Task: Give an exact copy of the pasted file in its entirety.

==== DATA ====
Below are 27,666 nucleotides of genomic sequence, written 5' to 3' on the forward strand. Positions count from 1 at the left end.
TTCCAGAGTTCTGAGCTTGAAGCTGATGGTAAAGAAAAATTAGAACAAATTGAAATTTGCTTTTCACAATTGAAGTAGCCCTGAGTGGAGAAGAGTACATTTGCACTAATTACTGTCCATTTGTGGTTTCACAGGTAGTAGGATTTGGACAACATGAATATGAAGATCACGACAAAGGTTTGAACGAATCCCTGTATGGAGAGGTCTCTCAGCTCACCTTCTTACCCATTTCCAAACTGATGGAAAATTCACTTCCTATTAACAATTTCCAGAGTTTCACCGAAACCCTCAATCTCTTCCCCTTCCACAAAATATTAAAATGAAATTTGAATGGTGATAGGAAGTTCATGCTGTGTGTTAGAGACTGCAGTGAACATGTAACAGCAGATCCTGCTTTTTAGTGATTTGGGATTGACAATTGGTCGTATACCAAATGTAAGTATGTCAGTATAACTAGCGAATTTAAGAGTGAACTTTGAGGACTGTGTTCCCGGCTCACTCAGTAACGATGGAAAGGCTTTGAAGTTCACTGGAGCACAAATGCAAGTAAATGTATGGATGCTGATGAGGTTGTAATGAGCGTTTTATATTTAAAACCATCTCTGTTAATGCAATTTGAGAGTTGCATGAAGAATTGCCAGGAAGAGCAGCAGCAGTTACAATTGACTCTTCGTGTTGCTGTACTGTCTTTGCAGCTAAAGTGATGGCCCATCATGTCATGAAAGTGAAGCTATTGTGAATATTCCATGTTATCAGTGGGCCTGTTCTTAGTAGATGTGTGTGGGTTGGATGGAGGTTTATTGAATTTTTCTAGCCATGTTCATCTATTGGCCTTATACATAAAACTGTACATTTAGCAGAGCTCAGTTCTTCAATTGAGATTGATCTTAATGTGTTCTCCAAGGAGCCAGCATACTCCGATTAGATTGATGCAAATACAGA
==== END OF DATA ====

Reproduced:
Below are 27,666 nucleotides of genomic sequence, written 5' to 3' on the forward strand. Positions count from 1 at the left end.
TTCCAGAGTTCTGAGCTTGAAGCTGATGGTAAAGAAAAATTAGAACAAATTGAAATTTGCTTTTCACAATTGAAGTAGCCCTGAGTGGAGAAGAGTACATTTGCACTAATTACTGTCCATTTGTGGTTTCACAGGTAGTAGGATTTGGACAACATGAATATGAAGATCACGACAAAGGTTTGAACGAATCCCTGTATGGAGAGGTCTCTCAGCTCACCTTCTTACCCATTTCCAAACTGATGGAAAATTCACTTCCTATTAACAATTTCCAGAGTTTCACCGAAACCCTCAATCTCTTCCCCTTCCACAAAATATTAAAATGAAATTTGAATGGTGATAGGAAGTTCATGCTGTGTGTTAGAGACTGCAGTGAACATGTAACAGCAGATCCTGCTTTTTAGTGATTTGGGATTGACAATTGGTCGTATACCAAATGTAAGTATGTCAGTATAACTAGCGAATTTAAGAGTGAACTTTGAGGACTGTGTTCCCGGCTCACTCAGTAACGATGGAAAGGCTTTGAAGTTCACTGGAGCACAAATGCAAGTAAATGTATGGATGCTGATGAGGTTGTAATGAGCGTTTTATATTTAAAACCATCTCTGTTAATGCAATTTGAGAGTTGCATGAAGAATTGCCAGGAAGAGCAGCAGCAGTTACAATTGACTCTTCGTGTTGCTGTACTGTCTTTGCAGCTAAAGTGATGGCCCATCATGTCATGAAAGTGAAGCTATTGTGAATATTCCATGTTATCAGTGGGCCTGTTCTTAGTAGATGTGTGTGGGTTGGATGGAGGTTTATTGAATTTTTCTAGCCATGTTCATCTATTGGCCTTATACATAAAACTGTACATTTAGCAGAGCTCAGTTCTTCAATTGAGATTGATCTTAATGTGTTCTCCAAGGAGCCAGCATACTCCGATTAGATTGATGCAAATACAGA